FishbowlDC: Attention Sally Field fans — the actress will be in DC tomorrow for a walk promoting International Women’s Day. Please note that Gidget paraphernalia will not be permitted.
Chris O'SheaChris O'Shea is a freelance writer. His work has appeared in Esquire, GQ, New York's Vulture, The Awl, The Village Voice and more. He wishes Carmelo Anthony would pass the damn ball.
Here’s a look at the FishbowlNY posts that made the most buzz this week.
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Atlantic Media just announced four executive promotions. Below are the details.
- Tim Hartman has been promoted from president of the company’s Government Executive Media Group to CEO of Atlantic Media’s Washington divisions. Hartman will now lead the National Journal Group and the Government Executive Group. Hartman has been with Atlantic Media since 2001.
- Poppy McDonald has been upped to publisher and co-president of National Journal. McDonald came to Atlantic Media from Politico in 2011.
- Tim Grieve, editor of National Journal, is adding co-president to his title. Grieve also came to Atlantic Media from Politico. He has served as editor of National Journal for the past 10 months.
- Aretae Wyler has been promoted from deputy general counsel to general counsel of Atlantic Media. Wyler joined Atlantic Media last year.
In an interview with Bloomberg Television, Brown was asked what would happen if Newsweek’s story was proven wrong. “That would be rough,” replied Brown. “All I can think of is I’m so glad I’m not the editor.”
Brown also commented on the challenges Newsweek faces, which have been echoed by many:
IBT Media’s Zombie Newsweek debuted only yesterday, and already there’s a problem. A big one. Newsweek’s cover story claimed that Dorian Satoshi Nakamoto, a 65 year old engineer, created Bitcoin. The media freaked out, with some proclaiming the piece “brilliant journalism.” The problem? Nakamoto has denied any involvement with the digital currency.
In a two hour interview with the AP, Nakamoto denied having any involvement in Bitcoin, and the only reason he had ever heard of it was because a Newsweek reporter contacted his son three weeks ago. Nakamoto also said that during during a brief interview at his home, the Newsweek reporter — Leah McGrath Goodman — misunderstood him (English isn’t Nakamoto’s first language).
Goodman claimed Nakamoto said ”I am no longer involved in that [Bitcoin] and I cannot discuss it.” However, Nakamoto insisted he meant he was no longer involved in engineering, and was referring to security protocol as it pertained to his former work with a defense contractor.
The shuffling at Time Inc. continues. The New York Post reports that Leslie Picard — president of Time Inc. Branded Solutions — is the latest to leave the company. Picard had been with Time Inc. since 2008.
Picard is rumored to be leaving because new hires by Time Inc. haven’t played nice:
Picard is said to have been ‘big footed’ by the arrival of Mark Ford, an executive vice president ad sales, so much so that Ford actually wanted to move into the large office she occupied.
No one likes being big footed. Or Yeti’d, for that matter.
Picard isn’t the only big change. Eric Danetz, currently the chief revenue officer at Defy Media, is rumored to be named Fortune’s new publisher today.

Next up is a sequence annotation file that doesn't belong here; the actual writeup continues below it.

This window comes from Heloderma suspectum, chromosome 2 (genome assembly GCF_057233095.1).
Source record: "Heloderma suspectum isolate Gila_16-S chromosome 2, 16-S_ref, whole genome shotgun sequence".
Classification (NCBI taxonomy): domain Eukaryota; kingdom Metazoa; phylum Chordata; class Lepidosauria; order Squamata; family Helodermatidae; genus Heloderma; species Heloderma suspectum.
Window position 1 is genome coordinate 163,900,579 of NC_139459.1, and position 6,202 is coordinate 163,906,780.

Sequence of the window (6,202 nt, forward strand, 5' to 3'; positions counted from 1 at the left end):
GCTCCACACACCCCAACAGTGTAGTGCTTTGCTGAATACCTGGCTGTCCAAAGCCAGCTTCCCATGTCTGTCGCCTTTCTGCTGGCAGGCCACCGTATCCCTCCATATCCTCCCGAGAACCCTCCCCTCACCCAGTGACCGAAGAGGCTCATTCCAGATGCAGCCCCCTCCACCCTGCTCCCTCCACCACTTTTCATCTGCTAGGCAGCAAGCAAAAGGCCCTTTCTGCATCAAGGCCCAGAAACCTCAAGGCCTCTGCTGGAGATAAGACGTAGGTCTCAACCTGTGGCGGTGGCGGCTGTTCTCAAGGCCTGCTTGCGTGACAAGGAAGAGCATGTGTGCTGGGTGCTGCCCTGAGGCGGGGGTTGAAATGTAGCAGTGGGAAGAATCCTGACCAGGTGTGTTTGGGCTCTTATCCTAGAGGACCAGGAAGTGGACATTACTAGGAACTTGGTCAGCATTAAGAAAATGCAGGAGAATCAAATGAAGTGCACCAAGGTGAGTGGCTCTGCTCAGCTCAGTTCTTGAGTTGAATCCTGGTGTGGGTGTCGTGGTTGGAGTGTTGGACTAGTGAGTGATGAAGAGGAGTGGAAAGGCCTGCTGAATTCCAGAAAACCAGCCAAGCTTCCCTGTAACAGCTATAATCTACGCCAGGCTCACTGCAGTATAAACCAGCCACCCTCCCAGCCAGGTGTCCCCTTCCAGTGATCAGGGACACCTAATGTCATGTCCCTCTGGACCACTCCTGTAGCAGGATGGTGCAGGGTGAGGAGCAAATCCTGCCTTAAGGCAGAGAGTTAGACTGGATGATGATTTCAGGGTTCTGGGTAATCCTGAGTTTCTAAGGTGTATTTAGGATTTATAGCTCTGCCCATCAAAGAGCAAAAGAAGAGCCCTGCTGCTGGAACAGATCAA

TVSpy: A Seattle reporter, unaware of a live mic, reveals that he’s sort of boring.
GalleyCat: Kickstarter has reached $1 billion in pledges. $998,000,000 of that was dedicated to projects involving cats.
AllTwitter: Researchers behind a gigantic Twitter linguistic study hope to find the next terrible hashtag.
Lefevre’s @GSElevator account supposedly detailed the absurd conversations overheard in the firm’s elevators, but it was eventually discovered that wasn’t true. Lefevre even admitted to stealing the idea from another parody account.
It was only last week that Lefevre’s identity was revealed, but it seems that’s all the time it took for Simon & Shuster to realize that publishing a book which bases its humor on something that didn’t happen was a bad call.
Lefevre told Business Insider that the decision to cancel the book was a “comical mystery” to him. We pointed it out when his identity was revealed, but once again, just for Lefevre’s sake: The authenticity of the Twitter account was the only thing that made it funny. Without that, it was just random thoughts from some dude. Not exactly book worthy material.
Despite the sad news, Lefevre said he’s got great things ahead:
Jack Griffin, the former CEO of Time Inc., has been named the new CEO of Tribune Publishing, the newspaper spinoff of Tribune Company. Griffin spent the last three years serving as CEO of Empirical Media, a consulting firm.
Tribune Publishing will include the Los Angeles Times, Chicago Tribune, Baltimore Sun, Sun Sentinel, Orlando Sentinel, Hartford Courant, The Morning Call and Daily Press. The spinoff is expected to be completed within the next few months.
“Tribune Publishing is home to some of the country’s most iconic print and digital brands and I’m honored to be able to help guide the evolution of the company to an independent business,” said Griffin, in a statement.
Execs at Tribune Publishing are surely hoping Griffin’s stint as CEO goes over better than his tenure at Time. Griffin joined the publishing house in August of 2010, and by February 2011 he was forced out.
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